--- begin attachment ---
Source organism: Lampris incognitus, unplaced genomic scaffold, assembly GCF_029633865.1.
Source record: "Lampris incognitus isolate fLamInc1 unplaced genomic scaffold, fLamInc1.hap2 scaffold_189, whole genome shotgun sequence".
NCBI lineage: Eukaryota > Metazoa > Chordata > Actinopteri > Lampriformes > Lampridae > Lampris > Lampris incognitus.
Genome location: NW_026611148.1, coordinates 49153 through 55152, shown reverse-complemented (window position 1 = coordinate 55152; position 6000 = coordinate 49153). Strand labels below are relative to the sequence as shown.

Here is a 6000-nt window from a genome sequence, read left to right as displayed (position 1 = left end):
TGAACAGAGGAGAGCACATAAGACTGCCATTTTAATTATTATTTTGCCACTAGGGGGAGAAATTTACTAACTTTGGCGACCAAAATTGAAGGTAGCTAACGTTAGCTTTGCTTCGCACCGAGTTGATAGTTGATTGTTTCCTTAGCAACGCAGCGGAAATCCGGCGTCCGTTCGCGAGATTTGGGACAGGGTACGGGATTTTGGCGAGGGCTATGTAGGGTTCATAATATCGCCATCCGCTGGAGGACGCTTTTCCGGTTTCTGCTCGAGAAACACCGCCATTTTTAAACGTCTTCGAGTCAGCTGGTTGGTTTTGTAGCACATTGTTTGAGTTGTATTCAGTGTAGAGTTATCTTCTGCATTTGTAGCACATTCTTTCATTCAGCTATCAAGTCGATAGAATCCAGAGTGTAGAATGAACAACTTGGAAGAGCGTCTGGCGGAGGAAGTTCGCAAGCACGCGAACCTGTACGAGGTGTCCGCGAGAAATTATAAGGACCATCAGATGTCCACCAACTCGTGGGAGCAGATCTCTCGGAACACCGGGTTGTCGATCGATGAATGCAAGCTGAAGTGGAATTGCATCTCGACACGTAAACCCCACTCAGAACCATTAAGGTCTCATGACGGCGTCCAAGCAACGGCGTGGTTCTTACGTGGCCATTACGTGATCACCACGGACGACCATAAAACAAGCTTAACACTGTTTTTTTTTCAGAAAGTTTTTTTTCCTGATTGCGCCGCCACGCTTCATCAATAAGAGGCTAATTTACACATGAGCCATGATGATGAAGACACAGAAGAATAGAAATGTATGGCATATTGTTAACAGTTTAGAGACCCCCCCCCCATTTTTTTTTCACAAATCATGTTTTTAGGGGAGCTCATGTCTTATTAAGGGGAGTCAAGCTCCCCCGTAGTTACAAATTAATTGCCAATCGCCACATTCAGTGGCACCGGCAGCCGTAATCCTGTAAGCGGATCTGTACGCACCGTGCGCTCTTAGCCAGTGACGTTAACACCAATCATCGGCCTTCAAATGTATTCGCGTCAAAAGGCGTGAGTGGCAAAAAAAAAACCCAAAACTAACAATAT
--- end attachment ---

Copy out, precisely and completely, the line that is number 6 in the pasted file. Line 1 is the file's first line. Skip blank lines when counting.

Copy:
TGAACAGAGGAGAGCACATAAGACTGCCATTTTAATTATTATTTTGCCACTAGGGGGAGAAATTTACTAACTTTGGCGACCAAAATTGAAGGTAGCTAACGTTAGCTTTGCTTCGCACCGAGTTGATAGTTGATTGTTTCCTTAGCAACGCAGCGGAAATCCGGCGTCCGTTCGCGAGATTTGGGACAGGGTACGGGATTTTGGCGAGGGCTATGTAGGGTTCATAATATCGCCATCCGCTGGAGGACGCTTTTCCGGTTTCTGCTCGAGAAACACCGCCATTTTTAAACGTCTTCGAGTCAGCTGGTTGGTTTTGTAGCACATTGTTTGAGTTGTATTCAGTGTAGAGTTATCTTCTGCATTTGTAGCACATTCTTTCATTCAGCTATCAAGTCGATAGAATCCAGAGTGTAGAATGAACAACTTGGAAGAGCGTCTGGCGGAGGAAGTTCGCAAGCACGCGAACCTGTACGAGGTGTCCGCGAGAAATTATAAGGACCATCAGATGTCCACCAACTCGTGGGAGCAGATCTCTCGGAACACCGGGTTGTCGATCGATGAATGCAAGCTGAAGTGGAATTGCATCTCGACACGTAAACCCCACTCAGAACCATTAAGGTCTCATGACGGCGTCCAAGCAACGGCGTGGTTCTTACGTGGCCATTACGTGATCACCACGGACGACCATAAAACAAGCTTAACACTGTTTTTTTTTCAGAAAGTTTTTTTTCCTGATTGCGCCGCCACGCTTCATCAATAAGAGGCTAATTTACACATGAGCCATGATGATGAAGACACAGAAGAATAGAAATGTATGGCATATTGTTAACAGTTTAGAGACCCCCCCCCCATTTTTTTTTCACAAATCATGTTTTTAGGGGAGCTCATGTCTTATTAAGGGGAGTCAAGCTCCCCCGTAGTTACAAATTAATTGCCAATCGCCACATTCAGTGGCACCGGCAGCCGTAATCCTGTAAGCGGATCTGTACGCACCGTGCGCTCTTAGCCAGTGACGTTAACACCAATCATCGGCCTTCAAATGTATTCGCGTCAAAAGGCGTGAGTGGCAAAAAAAAAACCCAAAACTAACAATAT